New immunisation strategies: adapting to global challenges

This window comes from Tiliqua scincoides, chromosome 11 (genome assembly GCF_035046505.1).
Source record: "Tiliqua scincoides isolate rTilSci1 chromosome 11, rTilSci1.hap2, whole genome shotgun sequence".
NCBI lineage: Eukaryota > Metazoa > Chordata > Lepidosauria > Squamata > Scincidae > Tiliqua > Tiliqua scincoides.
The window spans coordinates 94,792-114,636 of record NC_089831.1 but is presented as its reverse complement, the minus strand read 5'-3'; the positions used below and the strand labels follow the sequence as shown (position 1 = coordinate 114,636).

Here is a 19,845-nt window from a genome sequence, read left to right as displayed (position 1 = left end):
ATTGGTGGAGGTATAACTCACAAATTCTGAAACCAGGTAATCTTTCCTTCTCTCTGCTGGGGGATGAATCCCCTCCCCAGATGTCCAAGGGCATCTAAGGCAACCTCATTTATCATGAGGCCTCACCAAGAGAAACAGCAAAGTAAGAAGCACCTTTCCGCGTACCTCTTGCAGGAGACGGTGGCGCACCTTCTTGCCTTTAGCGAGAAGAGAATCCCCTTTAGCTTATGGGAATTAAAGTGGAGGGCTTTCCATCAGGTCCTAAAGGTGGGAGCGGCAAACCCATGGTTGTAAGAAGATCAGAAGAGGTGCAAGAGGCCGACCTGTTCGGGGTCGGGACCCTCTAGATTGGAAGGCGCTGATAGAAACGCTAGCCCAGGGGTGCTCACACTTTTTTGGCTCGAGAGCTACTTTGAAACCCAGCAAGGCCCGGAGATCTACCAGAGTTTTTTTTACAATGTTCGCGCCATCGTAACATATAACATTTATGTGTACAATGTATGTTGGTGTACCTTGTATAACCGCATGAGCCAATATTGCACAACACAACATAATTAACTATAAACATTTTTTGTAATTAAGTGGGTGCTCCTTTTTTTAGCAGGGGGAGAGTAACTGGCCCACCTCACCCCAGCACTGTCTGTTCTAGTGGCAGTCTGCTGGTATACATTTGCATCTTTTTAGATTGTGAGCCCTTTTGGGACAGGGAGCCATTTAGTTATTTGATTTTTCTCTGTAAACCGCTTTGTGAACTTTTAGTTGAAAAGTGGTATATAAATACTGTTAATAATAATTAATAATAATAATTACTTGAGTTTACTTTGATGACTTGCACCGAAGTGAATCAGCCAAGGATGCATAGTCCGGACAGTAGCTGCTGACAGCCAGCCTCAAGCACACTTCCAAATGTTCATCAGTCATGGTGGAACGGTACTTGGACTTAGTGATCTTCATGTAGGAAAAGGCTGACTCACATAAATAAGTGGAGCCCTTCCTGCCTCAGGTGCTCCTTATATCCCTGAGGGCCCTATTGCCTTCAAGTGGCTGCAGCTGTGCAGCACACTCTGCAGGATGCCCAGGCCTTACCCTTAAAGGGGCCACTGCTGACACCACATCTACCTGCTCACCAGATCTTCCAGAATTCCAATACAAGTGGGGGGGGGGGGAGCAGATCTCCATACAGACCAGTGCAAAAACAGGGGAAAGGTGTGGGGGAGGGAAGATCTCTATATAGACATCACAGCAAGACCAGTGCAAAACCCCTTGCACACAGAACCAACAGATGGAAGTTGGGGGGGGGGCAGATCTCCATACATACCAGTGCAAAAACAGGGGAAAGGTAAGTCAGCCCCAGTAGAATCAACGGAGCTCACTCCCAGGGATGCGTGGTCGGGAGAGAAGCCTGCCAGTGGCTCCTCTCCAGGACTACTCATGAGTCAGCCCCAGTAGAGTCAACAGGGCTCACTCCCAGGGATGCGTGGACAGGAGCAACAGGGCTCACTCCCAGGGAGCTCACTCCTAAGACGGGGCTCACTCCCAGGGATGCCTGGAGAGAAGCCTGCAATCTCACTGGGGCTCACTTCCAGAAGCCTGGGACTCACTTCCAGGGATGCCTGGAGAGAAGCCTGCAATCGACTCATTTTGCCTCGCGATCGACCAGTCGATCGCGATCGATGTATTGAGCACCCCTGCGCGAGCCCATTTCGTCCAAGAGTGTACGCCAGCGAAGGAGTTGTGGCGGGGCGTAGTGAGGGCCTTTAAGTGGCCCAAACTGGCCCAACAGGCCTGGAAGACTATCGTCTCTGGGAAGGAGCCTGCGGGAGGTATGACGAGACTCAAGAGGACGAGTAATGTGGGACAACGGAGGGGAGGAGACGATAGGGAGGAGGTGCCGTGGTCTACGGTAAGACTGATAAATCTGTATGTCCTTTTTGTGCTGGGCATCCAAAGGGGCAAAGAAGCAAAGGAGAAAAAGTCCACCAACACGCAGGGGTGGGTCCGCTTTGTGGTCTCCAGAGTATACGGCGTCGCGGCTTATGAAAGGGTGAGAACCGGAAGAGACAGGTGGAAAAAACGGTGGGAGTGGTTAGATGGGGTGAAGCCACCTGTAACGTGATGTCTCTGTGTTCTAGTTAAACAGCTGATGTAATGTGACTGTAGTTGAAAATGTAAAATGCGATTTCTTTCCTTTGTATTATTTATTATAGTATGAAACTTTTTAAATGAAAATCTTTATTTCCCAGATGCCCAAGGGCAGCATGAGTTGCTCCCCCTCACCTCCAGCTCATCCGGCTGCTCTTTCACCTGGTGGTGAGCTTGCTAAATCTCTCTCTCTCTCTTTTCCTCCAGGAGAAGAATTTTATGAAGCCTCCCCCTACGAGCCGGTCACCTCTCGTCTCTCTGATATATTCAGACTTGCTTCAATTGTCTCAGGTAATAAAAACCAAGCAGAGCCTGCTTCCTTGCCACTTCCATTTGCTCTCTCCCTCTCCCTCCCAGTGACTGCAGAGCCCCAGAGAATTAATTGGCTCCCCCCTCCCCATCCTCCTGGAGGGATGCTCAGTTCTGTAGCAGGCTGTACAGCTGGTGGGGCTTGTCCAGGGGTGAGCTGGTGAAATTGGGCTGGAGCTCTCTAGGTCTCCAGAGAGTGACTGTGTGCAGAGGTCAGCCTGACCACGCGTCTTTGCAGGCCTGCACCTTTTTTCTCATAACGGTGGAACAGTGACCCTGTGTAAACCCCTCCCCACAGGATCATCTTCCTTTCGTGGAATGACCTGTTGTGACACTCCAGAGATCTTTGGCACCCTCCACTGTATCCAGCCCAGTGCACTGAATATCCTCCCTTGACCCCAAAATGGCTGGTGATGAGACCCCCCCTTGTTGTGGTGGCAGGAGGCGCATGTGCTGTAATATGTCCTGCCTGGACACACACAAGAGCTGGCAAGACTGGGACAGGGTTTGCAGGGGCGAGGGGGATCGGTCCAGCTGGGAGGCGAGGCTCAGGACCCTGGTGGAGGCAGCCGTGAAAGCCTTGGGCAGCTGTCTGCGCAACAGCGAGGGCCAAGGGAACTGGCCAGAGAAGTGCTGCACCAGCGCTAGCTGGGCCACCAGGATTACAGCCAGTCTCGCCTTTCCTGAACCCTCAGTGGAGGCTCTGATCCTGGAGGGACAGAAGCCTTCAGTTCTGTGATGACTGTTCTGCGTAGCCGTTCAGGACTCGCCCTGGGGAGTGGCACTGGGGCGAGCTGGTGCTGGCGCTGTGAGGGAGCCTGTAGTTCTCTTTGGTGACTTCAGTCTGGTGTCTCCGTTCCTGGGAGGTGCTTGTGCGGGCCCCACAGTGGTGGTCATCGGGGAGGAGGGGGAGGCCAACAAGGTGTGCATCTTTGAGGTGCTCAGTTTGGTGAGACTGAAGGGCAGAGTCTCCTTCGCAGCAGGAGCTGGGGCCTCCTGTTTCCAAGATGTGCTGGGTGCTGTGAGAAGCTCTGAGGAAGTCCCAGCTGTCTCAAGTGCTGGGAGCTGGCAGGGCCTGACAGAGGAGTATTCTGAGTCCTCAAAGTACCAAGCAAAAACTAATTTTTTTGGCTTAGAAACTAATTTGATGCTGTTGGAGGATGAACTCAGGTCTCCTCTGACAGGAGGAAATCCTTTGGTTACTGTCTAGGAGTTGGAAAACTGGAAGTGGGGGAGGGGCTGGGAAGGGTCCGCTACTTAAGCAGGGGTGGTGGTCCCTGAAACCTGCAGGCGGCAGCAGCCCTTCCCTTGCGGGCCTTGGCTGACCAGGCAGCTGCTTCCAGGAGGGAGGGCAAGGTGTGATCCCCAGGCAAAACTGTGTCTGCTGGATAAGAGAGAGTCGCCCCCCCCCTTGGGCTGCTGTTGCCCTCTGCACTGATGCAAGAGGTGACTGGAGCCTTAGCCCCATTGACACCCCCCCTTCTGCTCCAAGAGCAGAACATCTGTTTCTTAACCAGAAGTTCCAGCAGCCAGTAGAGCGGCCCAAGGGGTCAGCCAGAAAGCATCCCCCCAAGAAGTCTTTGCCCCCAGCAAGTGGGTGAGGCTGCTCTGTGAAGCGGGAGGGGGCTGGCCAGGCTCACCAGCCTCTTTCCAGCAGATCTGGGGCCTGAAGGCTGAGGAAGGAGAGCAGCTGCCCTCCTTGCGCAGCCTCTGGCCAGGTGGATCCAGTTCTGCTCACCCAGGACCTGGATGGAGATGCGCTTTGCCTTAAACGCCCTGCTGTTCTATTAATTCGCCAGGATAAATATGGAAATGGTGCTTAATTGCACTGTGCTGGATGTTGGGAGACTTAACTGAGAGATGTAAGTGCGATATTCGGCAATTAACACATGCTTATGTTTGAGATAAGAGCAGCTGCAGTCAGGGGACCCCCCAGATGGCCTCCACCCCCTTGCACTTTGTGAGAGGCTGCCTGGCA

Immunisation has made an enormous contribution to global health. Global vaccination coverage has dramatically improved and mortality rates among children due to vaccine-preventable diseases have been significantly reduced since the creation of the Expanded Programme of Immunisation in 1974, the formation of Gavi, the Vaccine Alliance, in 2000, and the development of the Global Vaccine Action Plan in 2012. However, challenges remain and persisting inequities in vaccine uptake contribute to the continued occurrence and outbreaks of vaccine-preventable diseases. Inequalities in immunisation coverage by geography, urban-rural, and socio-economic status jeopardise the achievement of global immunisation goals and call for renewed immunisation strategies. These should take into account emerging opportunities for building better immunisation systems and services, as well as the development of new vaccine products and delivery technologies. Such strategies need to achieve equity in vaccination coverage across and within countries. This will require the participation of communities, a better understanding of vaccine acceptance and hesitancy, the expansion of vaccination across the life course, approaches to improve immunisation in middle-income countries, enhanced use of data and possible financial and non-financial incentives. Vaccines also have an important role to play in comprehensive disease control, including the fight against antimicrobial resistance. Lessons learned from disease eradication and elimination efforts of polio, measles and maternal and neonatal tetanus are instrumental in further enhancing global immunisation strategies in line with the revised goals and targets of the new Immunisation Agenda 2030, which is currently being developed.
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